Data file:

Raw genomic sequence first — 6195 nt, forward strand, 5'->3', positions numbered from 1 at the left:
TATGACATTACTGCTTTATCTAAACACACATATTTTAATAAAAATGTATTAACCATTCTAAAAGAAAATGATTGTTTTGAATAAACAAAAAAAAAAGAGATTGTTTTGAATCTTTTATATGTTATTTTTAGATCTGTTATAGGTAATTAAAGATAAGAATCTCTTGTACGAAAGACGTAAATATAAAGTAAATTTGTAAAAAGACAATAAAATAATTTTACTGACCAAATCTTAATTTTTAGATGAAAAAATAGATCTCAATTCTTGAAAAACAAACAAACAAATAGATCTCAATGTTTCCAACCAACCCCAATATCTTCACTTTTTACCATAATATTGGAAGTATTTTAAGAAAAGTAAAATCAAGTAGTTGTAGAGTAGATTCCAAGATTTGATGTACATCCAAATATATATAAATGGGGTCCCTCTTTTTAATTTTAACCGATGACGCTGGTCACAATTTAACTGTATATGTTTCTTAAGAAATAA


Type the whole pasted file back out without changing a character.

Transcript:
Raw genomic sequence first — 6195 nt, forward strand, 5'->3', positions numbered from 1 at the left:
TATGACATTACTGCTTTATCTAAACACACATATTTTAATAAAAATGTATTAACCATTCTAAAAGAAAATGATTGTTTTGAATAAACAAAAAAAAAAGAGATTGTTTTGAATCTTTTATATGTTATTTTTAGATCTGTTATAGGTAATTAAAGATAAGAATCTCTTGTACGAAAGACGTAAATATAAAGTAAATTTGTAAAAAGACAATAAAATAATTTTACTGACCAAATCTTAATTTTTAGATGAAAAAATAGATCTCAATTCTTGAAAAACAAACAAACAAATAGATCTCAATGTTTCCAACCAACCCCAATATCTTCACTTTTTACCATAATATTGGAAGTATTTTAAGAAAAGTAAAATCAAGTAGTTGTAGAGTAGATTCCAAGATTTGATGTACATCCAAATATATATAAATGGGGTCCCTCTTTTTAATTTTAACCGATGACGCTGGTCACAATTTAACTGTATATGTTTCTTAAGAAATAA